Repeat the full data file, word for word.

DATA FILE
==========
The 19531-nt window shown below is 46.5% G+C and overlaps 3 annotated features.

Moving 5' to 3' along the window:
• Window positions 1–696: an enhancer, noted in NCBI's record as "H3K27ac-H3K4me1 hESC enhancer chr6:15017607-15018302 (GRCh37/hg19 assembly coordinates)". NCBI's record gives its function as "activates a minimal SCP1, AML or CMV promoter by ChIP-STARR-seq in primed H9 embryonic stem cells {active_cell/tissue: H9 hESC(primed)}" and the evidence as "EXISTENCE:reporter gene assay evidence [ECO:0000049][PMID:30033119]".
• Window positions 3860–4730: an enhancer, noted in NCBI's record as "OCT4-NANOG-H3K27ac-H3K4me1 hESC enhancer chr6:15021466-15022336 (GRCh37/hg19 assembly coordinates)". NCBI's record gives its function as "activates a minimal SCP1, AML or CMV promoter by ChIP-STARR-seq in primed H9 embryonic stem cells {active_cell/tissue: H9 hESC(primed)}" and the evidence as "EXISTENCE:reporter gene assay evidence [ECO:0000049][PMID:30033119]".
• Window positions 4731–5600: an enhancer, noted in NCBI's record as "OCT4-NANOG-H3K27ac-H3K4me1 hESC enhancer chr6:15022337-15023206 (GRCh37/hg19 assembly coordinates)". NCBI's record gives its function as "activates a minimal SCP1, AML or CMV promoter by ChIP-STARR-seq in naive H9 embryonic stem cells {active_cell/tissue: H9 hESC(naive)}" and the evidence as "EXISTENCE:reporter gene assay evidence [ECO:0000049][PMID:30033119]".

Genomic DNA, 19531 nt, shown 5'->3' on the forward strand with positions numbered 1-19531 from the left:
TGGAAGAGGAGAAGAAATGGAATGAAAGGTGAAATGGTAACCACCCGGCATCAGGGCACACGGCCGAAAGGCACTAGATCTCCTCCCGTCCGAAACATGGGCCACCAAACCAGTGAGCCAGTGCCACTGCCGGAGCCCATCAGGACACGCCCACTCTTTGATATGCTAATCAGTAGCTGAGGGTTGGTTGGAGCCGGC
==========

The 19531-nt window shown below is 46.5% G+C and overlaps 3 annotated features.

Moving 5' to 3' along the window:
• Window positions 1–696: an enhancer, noted in NCBI's record as "H3K27ac-H3K4me1 hESC enhancer chr6:15017607-15018302 (GRCh37/hg19 assembly coordinates)". NCBI's record gives its function as "activates a minimal SCP1, AML or CMV promoter by ChIP-STARR-seq in primed H9 embryonic stem cells {active_cell/tissue: H9 hESC(primed)}" and the evidence as "EXISTENCE:reporter gene assay evidence [ECO:0000049][PMID:30033119]".
• Window positions 3860–4730: an enhancer, noted in NCBI's record as "OCT4-NANOG-H3K27ac-H3K4me1 hESC enhancer chr6:15021466-15022336 (GRCh37/hg19 assembly coordinates)". NCBI's record gives its function as "activates a minimal SCP1, AML or CMV promoter by ChIP-STARR-seq in primed H9 embryonic stem cells {active_cell/tissue: H9 hESC(primed)}" and the evidence as "EXISTENCE:reporter gene assay evidence [ECO:0000049][PMID:30033119]".
• Window positions 4731–5600: an enhancer, noted in NCBI's record as "OCT4-NANOG-H3K27ac-H3K4me1 hESC enhancer chr6:15022337-15023206 (GRCh37/hg19 assembly coordinates)". NCBI's record gives its function as "activates a minimal SCP1, AML or CMV promoter by ChIP-STARR-seq in naive H9 embryonic stem cells {active_cell/tissue: H9 hESC(naive)}" and the evidence as "EXISTENCE:reporter gene assay evidence [ECO:0000049][PMID:30033119]".

Genomic DNA, 19531 nt, shown 5'->3' on the forward strand with positions numbered 1-19531 from the left:
TGGAAGAGGAGAAGAAATGGAATGAAAGGTGAAATGGTAACCACCCGGCATCAGGGCACACGGCCGAAAGGCACTAGATCTCCTCCCGTCCGAAACATGGGCCACCAAACCAGTGAGCCAGTGCCACTGCCGGAGCCCATCAGGACACGCCCACTCTTTGATATGCTAATCAGTAGCTGAGGGTTGGTTGGAGCCGGC